A small piece of Hudson Avenue’s old right of way has been preserved as an entrance to parking lots of the University Towers at Willoughby Street.

What’s there now? Between York Street on the north and DeKalb Avenue on the south, Hudson Avenue was eaten away by the Farragut Houses, the Broklyn-Queens Expressway, the Raymond Ingersoll Houses, the University Towers, and Long Island University.

 Location: Green Lane was between Front Street on the north and Prospect Street on the south, just east of Gold Street (see above map)
What’s there now? The Farragut Houses

 Location: Prague Court, not to be confused with Sprague’s Alley (see above) was an alley on Front Street between Green Lane and Hudson Avenue.
What’s there now? Gone by the 1940s; local warehousing is there now

 Location:U.S. (United States) Street is a dead-end on 17 Little Street north of Plymouth Street.
What’s there now? It’s still there.  But only Con Edison employees can visit it. Con Ed took over the site in the mid-1960s and guards it with extreme prejudice.

 Location: From York Street at Hudson Avenue and Navy Street south to Sands Street
What’s there now? Farragut Houses

 Location: Ran diagonally between Sands Street and Hudson Avenue southeast to Navy Street
What’s there now? Farragut Houses

 Location: As you might expect it ran from Nassau Street south to Concord Street, just west of Navy Street
What’s there now? Farragut Houses

 Location: Dead end alley on Prince Street north of Tillary Street
What’s there now? BQE on-ramps

 Location: 255 Jay Street east to Lawrence Street
What’s there now? Poly Tech University

 Location: at the north end of Lawrence Street near Tillary Street.
What’s there now? a public park just south of the St. James Cathedral.

Entrance to Ft. Greene Park

FORT GREENE, roughly speaking, the area from about the Flatbush Avenue extension east to Washington Avenue and from the Brooklyn Navy Yard south to Atlantic Avenue, has also had its share of street eliminations, many due to routings of the Brooklyn- Queens Expressway and of housing projects over the years. Recent years have seen the construction of the massive MetroTech project have caused even more street closings.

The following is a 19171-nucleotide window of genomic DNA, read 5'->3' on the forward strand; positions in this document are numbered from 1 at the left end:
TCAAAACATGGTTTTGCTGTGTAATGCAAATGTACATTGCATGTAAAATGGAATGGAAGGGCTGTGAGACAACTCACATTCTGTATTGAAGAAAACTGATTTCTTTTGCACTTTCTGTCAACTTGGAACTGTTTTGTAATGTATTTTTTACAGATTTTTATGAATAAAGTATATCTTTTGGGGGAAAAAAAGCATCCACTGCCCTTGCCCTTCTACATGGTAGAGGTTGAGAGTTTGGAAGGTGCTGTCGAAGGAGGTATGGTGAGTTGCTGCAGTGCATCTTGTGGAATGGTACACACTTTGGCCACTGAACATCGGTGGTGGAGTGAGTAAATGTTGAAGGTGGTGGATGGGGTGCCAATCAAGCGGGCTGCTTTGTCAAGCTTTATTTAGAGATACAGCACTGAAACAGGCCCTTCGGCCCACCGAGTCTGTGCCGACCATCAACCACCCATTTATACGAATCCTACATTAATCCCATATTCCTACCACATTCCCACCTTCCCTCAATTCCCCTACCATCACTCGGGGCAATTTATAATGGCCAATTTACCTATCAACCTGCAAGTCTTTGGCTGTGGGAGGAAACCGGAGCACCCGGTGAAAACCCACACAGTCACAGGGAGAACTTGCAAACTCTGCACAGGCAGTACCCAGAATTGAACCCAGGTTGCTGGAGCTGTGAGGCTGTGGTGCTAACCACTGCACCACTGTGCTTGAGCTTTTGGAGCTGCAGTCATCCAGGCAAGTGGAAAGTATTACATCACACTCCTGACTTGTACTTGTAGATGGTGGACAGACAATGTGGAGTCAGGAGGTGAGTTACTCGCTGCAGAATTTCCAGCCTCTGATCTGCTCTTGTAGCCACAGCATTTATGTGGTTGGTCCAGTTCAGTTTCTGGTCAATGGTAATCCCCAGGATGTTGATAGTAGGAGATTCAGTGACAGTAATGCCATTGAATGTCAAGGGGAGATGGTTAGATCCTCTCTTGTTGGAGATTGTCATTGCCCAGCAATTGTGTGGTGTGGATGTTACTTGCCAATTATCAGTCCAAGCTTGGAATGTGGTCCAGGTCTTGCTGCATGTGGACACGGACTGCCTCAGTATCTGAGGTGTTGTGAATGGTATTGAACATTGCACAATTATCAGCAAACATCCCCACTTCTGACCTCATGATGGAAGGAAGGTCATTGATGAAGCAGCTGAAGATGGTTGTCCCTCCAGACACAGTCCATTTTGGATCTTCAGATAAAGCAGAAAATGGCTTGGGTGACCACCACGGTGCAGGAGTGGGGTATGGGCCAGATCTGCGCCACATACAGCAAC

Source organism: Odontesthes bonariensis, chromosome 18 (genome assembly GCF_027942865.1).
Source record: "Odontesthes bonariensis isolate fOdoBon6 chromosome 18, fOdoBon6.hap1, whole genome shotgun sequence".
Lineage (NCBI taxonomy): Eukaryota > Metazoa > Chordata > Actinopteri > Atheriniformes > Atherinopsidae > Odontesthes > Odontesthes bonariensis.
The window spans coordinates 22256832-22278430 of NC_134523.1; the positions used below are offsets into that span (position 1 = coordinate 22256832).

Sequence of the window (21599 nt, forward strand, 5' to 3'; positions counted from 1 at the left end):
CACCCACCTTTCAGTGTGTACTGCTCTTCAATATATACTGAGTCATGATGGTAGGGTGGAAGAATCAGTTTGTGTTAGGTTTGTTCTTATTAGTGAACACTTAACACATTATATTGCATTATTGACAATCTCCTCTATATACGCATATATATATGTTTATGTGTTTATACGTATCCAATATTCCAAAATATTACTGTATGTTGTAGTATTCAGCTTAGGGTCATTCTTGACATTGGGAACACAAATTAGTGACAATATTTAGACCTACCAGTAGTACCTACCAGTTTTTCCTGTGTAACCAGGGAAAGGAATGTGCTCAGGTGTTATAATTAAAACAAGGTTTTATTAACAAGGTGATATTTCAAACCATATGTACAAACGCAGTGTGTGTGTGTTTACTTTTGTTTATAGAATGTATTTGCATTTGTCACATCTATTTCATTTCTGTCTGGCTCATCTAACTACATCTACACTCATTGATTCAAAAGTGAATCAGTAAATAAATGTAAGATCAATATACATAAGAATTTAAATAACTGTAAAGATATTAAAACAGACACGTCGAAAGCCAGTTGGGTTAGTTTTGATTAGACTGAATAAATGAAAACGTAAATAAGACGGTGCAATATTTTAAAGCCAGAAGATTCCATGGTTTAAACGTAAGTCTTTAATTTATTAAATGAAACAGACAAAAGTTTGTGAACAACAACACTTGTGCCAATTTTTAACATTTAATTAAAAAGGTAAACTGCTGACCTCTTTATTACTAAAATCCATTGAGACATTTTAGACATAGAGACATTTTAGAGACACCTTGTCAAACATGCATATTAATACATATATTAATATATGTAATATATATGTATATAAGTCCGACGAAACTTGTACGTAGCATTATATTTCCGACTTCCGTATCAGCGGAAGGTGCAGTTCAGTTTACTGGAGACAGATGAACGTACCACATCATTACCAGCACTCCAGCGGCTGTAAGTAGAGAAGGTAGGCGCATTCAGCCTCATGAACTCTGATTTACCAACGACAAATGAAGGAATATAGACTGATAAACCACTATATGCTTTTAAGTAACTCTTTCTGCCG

Location:From Fulton Street at Montague Streeteast about ten miles to Jamaica Avenue at Lefferts Boulevard
What’s there now? Most of it is still there—in fact, all of it from Flatbush Avenue east. However, Myrtle Avenue has been made to suffer indignities over the years. First, a section west of Jay Street was removed for Parkes Cadman Plaza in the mid-50s.

Then, its el was taken down–it last ran in October 1969.

Finally, in the mid-80s a section of Myrtle Avenue was converted into a pedestrian mall in MetroTech Center.

“Myrtle Mall” in MetroTech Center

Location: Union Lane was a dead end alley on Myrtle Avenue between Adams and Pearl Streets.
What’s there now? Renaissance Plaza, constructed between Adams and Jay Streets in the 1980s and featuring the New York Marriott of Brooklyn, the first hotel constructed in Brooklyn in decades, occupies the area where Union Lane used to be.

Location: Bolivar Street stretched between Hudson Avenue north of Willoughby Street east to St. Edward Street at Fort Greene Park. Named, of course, for the George Washington of South America.
What’s there now? The University Towers housing project


1 comment

Cornerspotter: Cornerspotted: The De-mapped Talman Street In Brooklyn – September 10, 2013 - 4:06 pm